Chicago First Ward Ald.Proco "Joe" Moreno's attempt to keep a fast-food chain out of his Northwest Side ward because the company's boss opposes gay marriage is so patently unconstitutional that it hardly merits discussion.
But ignoring this stunning assault on two First Amendment rights gives it undeserved credence. By trying to block a Chick-fil-A restaurant from locating in his ward because of company President Dan Cathy's biblical view against same-sex marriage, Moreno is subjecting the chain to an unconstitutional government test of religion. Moreno also would use the power of government to shut down Cathy's free speech rights, punishing him economically for speaking his mind.
Because his efforts to blackball Chick-fil-A have no legal basis, Moreno eventually might have to find an alternative, but equally specious, excuse to please narrow-minded constituents who think that government's business is to bushwhack selected Americans. But any attempt to justify the action by zoning, traffic or other diversions will be recognized by the courts for the deception that it is.
So, having added my two cents to Moreno's folly, let's move on to other important and controversial news about same-sex marriage: New research challenges the often-repeated claim that "study after study" proves children raised in same-sex families turn out no differently than those raised in intact, heterosexual marriages. Or even better. The problem is, those studies suffer from important weaknesses. Some sociologists have criticized the studies' methodology, including the reliance on sample sizes far too small to be meaningful. (Here and here.)
Now comes Mark Regnerus, an associate professor of sociology at the University of Texas at Austin, with his New Families Structure study, which gathers a much larger sample of 15,000 Americans ages 18 to 39. In a Slate article, he summarized his peer-reviewed research that appeared earlier in the Social Science Research journal: On 25 of 50 different "outcomes" the study evaluated, "the children of women who've had same-sex relationships fare quite differently than those in stable, biologically intact mom-and-pop families. …
"Even after including controls for age, race, gender and things like being bullied as a youth, or the gay-friendliness of the state in which they live, such respondents were more apt to report being unemployed, less healthy, more depressed, more likely to have cheated on a spouse or partner, smoke more pot, had trouble with the law, report more male and female sex partners, more sexual victimization, and were more likely to reflect negatively on their childhood family life, among other things."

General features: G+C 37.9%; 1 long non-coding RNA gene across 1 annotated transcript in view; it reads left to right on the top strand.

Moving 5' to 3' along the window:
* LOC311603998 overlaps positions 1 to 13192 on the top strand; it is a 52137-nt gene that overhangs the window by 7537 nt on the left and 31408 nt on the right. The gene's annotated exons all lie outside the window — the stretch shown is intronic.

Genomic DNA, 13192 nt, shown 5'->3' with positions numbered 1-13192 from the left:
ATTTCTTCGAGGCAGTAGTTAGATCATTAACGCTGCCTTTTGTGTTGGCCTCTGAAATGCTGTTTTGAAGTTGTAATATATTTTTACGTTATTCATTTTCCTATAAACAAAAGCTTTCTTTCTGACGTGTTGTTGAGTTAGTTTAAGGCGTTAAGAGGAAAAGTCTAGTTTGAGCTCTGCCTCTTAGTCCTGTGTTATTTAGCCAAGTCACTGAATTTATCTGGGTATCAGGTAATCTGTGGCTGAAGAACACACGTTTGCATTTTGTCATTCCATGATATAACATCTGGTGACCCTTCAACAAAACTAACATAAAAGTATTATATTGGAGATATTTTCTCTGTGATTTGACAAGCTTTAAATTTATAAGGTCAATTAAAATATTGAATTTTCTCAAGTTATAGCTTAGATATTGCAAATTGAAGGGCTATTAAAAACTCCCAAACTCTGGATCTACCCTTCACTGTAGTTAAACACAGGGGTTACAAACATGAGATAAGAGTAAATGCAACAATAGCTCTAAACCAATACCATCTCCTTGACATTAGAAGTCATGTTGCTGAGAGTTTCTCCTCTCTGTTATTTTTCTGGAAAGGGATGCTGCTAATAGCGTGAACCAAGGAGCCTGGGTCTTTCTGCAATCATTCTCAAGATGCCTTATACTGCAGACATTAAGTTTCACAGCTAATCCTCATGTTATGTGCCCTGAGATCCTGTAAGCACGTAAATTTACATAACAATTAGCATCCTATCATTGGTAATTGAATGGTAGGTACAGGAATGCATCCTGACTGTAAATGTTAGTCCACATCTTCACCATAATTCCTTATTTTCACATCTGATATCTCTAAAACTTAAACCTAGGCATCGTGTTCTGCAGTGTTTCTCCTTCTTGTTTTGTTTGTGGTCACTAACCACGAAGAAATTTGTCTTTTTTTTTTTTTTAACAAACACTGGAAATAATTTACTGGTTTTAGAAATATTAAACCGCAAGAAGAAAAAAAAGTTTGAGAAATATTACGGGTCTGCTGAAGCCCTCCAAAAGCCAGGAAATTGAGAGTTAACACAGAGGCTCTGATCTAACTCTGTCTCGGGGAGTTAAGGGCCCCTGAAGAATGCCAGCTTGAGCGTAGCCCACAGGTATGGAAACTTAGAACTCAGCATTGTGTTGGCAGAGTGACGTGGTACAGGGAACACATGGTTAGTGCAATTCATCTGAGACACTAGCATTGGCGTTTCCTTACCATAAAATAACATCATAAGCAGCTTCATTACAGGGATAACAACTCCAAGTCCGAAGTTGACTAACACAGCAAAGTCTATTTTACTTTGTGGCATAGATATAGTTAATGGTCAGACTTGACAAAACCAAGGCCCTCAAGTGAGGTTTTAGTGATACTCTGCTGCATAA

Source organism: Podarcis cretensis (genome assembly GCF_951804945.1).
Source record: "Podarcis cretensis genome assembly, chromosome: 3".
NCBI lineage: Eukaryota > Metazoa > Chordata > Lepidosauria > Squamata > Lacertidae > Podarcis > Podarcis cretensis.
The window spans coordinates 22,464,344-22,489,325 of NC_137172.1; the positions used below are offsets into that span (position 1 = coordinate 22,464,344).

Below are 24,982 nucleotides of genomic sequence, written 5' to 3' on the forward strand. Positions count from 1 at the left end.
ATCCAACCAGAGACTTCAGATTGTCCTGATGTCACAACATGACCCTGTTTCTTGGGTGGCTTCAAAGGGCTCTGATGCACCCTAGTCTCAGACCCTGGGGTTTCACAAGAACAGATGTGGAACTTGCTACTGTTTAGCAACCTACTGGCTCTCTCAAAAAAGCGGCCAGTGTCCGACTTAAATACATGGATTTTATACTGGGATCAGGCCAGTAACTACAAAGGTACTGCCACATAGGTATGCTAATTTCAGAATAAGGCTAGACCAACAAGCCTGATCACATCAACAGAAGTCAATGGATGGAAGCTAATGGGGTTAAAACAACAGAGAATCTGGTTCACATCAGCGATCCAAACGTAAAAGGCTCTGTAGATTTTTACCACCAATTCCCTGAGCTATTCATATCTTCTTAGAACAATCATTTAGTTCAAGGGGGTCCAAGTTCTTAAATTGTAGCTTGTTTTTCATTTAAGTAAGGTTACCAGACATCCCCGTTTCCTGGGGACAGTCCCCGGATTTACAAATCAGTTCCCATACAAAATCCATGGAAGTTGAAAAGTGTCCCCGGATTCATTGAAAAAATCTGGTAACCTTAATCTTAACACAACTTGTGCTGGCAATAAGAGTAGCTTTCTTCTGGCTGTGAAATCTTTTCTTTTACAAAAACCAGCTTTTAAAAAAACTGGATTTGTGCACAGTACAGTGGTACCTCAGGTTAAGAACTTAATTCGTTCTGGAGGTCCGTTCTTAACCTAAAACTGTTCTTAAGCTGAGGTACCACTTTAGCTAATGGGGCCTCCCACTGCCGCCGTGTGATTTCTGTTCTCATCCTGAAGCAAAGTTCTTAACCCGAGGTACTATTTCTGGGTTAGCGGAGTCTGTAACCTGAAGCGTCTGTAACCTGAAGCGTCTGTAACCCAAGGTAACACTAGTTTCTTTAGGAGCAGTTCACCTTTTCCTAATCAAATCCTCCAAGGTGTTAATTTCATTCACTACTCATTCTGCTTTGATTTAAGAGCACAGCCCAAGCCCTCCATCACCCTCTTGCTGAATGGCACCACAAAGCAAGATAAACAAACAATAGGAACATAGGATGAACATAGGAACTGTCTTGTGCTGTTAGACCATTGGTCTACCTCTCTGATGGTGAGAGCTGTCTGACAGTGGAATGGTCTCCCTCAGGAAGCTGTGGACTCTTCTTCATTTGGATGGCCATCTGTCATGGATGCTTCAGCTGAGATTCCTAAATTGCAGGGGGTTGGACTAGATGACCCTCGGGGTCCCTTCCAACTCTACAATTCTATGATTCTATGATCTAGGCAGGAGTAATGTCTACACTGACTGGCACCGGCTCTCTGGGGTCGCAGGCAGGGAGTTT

This is a debate-changing study, especially because it challenges more recent court findings in which judges cite the "no difference evidence" as a reason for overturning laws that define marriage as between a man and a woman.
Unsurprisingly, some of Regnerus' colleagues want to drive him out of academia on a rail. (See, "The Revenge of the Sociologists" in the Weekly Standard.) They've criticized his study for receiving sponsorship money from a conservative group, the Witherspoon Institute, and they've found some shortcomings (don't all social science studies have them?) in his methodology. The study has little to do with gay marriage, critics charge, because it's about same-sex child rearing.
Regnerus acknowledges that more study is needed (what scholar doesn't?), and he clearly outlines the steps he took to ensure the study's methodological correctness and objectivity. He doesn't claim to know the cause of the differences. Ironically, one scholar of the pro-gay persuasion who refused an invitation to participate on a panel to ensure the study's objectivity now is blasting the study for its lack of objectivity. He's leading a 200-scholar posse to demand the journal's editor explain why he dared publish such a piece and that he should collar more writers who are "sensitive" to LGBT (lesbian, gay, bisexual and transgender) parenting issues.
While Regnerus' social science credentials appear impeccable, it's just a start of academic Star Chamber proceedings against him for daring to step beyond the given wisdom. Three of his colleagues published an op-ed on The Huffington Post, charging that his "reckless" research "besmirched" the university. He is to appear before a panel of university officials that's investigating him for "scientific misconduct."
Regnerus seems stunned by the attacks, telling The Weekly Standard, "I knew it would be controversial. But this is the worst that I ever could have imagined."